The federal government is responsible for the regulation of social programs and the provision of public care benefits for older citizens. State authorities coordinate the provision of healthcare benefits for lower-income, disabled, and other vulnerable populations as per Medicaid. Moreover, private insurances are administered by private, mainly for-profit organizations (Chua, 2006).
The national Ministry of Health is responsible for overseeing and regulating healthcare policy services at the central level, whereas ACs are responsible for the coordination of extended coverage and benefits, purchasing, and provision of services at the regional levels. Local authorities coordinate service provision at the municipal/provincial levels (García-Armesto et al., 2010).
In both countries, healthcare systems and decentralized and administered at multiple levels. Federal governments in both Spain and the US are responsible for country-wide overseeing of public services and coverage. In contrast to Spain, private enterprises are more involved in healthcare administration in the US.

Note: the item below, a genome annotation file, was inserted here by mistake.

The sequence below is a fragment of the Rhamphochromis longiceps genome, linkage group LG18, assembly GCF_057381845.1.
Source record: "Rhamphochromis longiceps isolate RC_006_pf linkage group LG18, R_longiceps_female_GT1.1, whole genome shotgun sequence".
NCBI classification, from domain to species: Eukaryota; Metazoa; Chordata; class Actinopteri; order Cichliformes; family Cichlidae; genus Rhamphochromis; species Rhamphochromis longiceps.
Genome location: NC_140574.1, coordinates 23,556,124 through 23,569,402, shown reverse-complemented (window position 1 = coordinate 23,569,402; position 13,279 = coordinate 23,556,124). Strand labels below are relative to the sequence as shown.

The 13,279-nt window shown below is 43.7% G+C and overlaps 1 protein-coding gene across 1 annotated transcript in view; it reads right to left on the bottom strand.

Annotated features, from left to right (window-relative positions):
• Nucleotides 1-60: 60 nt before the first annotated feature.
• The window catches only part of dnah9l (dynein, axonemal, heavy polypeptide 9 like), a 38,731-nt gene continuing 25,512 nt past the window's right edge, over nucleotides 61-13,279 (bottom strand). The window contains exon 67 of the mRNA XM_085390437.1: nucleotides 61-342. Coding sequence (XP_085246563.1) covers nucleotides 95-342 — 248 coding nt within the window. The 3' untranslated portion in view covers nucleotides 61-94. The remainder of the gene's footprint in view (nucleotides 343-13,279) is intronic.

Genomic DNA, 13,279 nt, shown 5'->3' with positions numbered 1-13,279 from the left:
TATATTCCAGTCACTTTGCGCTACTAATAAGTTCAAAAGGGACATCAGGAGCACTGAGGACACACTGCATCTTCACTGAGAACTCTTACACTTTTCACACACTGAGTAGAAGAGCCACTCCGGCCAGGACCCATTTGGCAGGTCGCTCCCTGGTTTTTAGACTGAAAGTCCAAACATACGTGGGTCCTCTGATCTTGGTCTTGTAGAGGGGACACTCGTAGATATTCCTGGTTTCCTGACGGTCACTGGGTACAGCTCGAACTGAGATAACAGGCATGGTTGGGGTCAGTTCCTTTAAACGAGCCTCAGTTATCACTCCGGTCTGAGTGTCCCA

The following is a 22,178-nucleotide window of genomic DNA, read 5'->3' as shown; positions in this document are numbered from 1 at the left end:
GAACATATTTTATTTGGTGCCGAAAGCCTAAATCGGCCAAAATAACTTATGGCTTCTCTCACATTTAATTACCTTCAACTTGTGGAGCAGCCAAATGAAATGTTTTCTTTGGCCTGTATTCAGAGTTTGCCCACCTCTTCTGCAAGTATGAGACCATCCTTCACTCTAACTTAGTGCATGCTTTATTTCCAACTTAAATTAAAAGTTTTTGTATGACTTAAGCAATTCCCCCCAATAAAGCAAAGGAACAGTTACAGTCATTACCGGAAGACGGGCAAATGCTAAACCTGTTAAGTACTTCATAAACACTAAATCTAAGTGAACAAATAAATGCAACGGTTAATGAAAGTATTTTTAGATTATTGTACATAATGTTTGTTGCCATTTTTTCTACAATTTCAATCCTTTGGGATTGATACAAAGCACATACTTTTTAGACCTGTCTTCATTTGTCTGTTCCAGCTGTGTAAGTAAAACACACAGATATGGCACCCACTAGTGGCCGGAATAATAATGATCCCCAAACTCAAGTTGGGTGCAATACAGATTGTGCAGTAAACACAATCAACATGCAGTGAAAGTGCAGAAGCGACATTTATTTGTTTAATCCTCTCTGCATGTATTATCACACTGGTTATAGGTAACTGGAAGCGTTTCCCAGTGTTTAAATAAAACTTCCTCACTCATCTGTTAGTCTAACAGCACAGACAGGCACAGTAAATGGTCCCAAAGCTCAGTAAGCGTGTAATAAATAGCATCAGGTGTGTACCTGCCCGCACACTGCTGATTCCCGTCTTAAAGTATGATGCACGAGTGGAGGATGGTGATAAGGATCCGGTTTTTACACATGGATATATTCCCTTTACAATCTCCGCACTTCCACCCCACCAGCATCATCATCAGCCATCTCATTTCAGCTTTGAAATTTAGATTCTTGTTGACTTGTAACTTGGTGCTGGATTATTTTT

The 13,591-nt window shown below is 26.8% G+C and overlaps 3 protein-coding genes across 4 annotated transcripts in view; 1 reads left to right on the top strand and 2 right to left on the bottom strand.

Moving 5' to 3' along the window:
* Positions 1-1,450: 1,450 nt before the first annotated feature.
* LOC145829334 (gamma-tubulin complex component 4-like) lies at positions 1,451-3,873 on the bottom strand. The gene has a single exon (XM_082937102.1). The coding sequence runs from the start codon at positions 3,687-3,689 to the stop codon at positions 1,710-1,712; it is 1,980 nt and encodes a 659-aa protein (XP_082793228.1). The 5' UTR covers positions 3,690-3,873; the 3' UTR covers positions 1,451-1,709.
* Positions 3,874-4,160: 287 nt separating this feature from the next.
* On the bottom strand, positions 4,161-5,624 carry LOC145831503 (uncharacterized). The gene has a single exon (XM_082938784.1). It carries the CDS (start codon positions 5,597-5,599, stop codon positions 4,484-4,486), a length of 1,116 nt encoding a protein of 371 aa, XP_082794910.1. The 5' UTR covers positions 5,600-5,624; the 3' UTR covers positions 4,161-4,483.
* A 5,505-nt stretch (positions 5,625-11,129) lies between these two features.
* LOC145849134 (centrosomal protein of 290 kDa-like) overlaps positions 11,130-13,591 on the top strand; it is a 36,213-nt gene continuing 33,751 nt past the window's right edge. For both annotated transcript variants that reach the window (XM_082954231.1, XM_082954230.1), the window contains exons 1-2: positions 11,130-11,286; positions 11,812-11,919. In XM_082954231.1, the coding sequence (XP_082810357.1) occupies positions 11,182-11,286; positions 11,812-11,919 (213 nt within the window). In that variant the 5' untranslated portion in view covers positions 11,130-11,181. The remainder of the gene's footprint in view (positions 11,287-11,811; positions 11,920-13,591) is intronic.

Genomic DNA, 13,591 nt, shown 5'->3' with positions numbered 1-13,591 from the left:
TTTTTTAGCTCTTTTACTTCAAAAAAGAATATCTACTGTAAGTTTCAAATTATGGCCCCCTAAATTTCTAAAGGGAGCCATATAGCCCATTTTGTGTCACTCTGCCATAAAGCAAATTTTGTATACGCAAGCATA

Healthcare Facilities and Human Resources
Statistics on healthcare resources in the US and Spain are provided in this section. The focus is made on the availability of hospitals/hospital beds, nurses, and physicians.
In 2015, the rate of community hospital beds per 1,000 population was 2.4 (Statista, 2019b). The number of physicians per 100,000 population was 259.4 in 2016 (WHO, 2019b). As for nurses, their number highly varied by state, “from fewer than 700 RNs per 100,000 population in Nevada to over 1,500 RNs per 100,000 in the District of Columbia” in 2018 (“Progress and precision,” 2018, p. S3).
The rate of hospital beds per 1,000 people was 2.98 in 2015 (OECD, 2018). In 2016, the number of physicians per 100,000 was 406 (WHO, 2019b). On average, Spain had 510 nurses on 100,000 population in 2015 (Ministry of Health, Social Services, and Equality, 2015).
Whereas the US has a larger nurse population, Spain has better physician availability, which may result in greater accessibility and quality of services in the latter country. The number of hospital beds available for immediate use is relatively low in both countries.
Conclusion: Access and Equity Issues
While the Spanish healthcare system provides insurance for all individuals regardless of their social-economic standing and even covers irregular immigrants (García-Armesto et al., 2010), the US system is associated with greater access disparities. Partially, Medicaid helped increase the number of insured individuals by offering some coverage advantages for lower-income households and increasing their access to healthcare. However, the total rate of uninsured people in the US was 9% in 2017 (KFF, 2017). Additionally, the AHRQ (2011) data indicates that racial minorities and less educated people have worse access to healthcare than whites and individuals with better educational status in the US.